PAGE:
PlayStation and Activision Blizzard have a long-term agreement for the Call of Duty saga, a relationship that has been punctuated by recent events within the North American giant. An article in The Wall Street Journal has brought to light serious accusations of harassment, including Bobby Kotick, CEO of Activision. Now, Bloomberg has published that the head of PlayStation, Jim Ryan, has contacted the company to express their “deep concern” for the situation they live.
He has communicated this through an email sent to PlayStation employees, to whom he has expressed that both he and his management team are “Disheartened and frankly dumbfounded” after discovering that Activision “has not done enough to address the situation of profound discrimination and harassment” that is “ingrained” in Activision Blizzard’s internal culture.
“We have contacted Activision immediately after the article was published to notify them of our deep concern and to ask how they plan to address the allegations made in this piece. We do not believe that your measures address the situation correctly”.
Bobby Kotick, also in the pillory
The accusations against Activision Blizzard have occurred throughout the year. In fact, the American firm was denounced by the State of California. However, according to the Wall Street Journal article, the systematic harassment within the company was well known to Bobby Kotick, to the point that he himself has been accused of mistreating women. They tell the story of an employee who received death threats through a voice note sent by Kotick himself.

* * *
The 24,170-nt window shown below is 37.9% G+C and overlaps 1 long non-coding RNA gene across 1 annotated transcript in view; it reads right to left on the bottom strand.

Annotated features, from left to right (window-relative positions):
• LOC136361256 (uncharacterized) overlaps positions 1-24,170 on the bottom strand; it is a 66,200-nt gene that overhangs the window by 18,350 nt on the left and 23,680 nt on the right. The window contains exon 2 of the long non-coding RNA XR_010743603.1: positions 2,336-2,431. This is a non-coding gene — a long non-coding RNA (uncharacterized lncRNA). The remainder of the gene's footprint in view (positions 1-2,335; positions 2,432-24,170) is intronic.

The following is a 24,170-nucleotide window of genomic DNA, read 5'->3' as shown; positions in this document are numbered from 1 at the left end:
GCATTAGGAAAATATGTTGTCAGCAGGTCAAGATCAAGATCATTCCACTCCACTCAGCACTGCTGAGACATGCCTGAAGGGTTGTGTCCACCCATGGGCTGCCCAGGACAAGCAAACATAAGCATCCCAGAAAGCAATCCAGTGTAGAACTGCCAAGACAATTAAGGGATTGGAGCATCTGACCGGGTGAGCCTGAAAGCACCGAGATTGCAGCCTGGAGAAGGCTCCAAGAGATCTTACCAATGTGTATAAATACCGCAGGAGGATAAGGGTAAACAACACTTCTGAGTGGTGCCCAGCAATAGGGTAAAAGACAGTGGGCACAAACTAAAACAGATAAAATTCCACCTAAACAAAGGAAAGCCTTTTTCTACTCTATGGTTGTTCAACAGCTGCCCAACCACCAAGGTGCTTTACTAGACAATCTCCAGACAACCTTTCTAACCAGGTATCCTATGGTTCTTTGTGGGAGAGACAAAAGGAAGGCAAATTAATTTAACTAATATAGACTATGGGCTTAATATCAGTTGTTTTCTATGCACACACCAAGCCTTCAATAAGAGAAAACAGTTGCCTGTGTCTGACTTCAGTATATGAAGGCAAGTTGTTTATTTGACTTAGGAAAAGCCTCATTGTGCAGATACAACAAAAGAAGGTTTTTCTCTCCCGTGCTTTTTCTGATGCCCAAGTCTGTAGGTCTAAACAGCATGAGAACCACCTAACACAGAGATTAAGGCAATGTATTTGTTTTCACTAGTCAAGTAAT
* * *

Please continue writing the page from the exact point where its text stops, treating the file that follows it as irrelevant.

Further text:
In the last hours, the departure of the so far co-boss of Treyarch has also been confirmed, Dan Bunting. This veteran of the study and the Call of Duty saga was accused of sexual harassment, but he remained in office because Kotick wanted him to, despite reports that supported his dismissal, as reported by The Wall Street Journal.
From Activision Blizzard do not consider the dismissal of Bobby Kotick: they maintain that there is no evidence to support it, so they will continue to trust their management.
Source | Bloomberg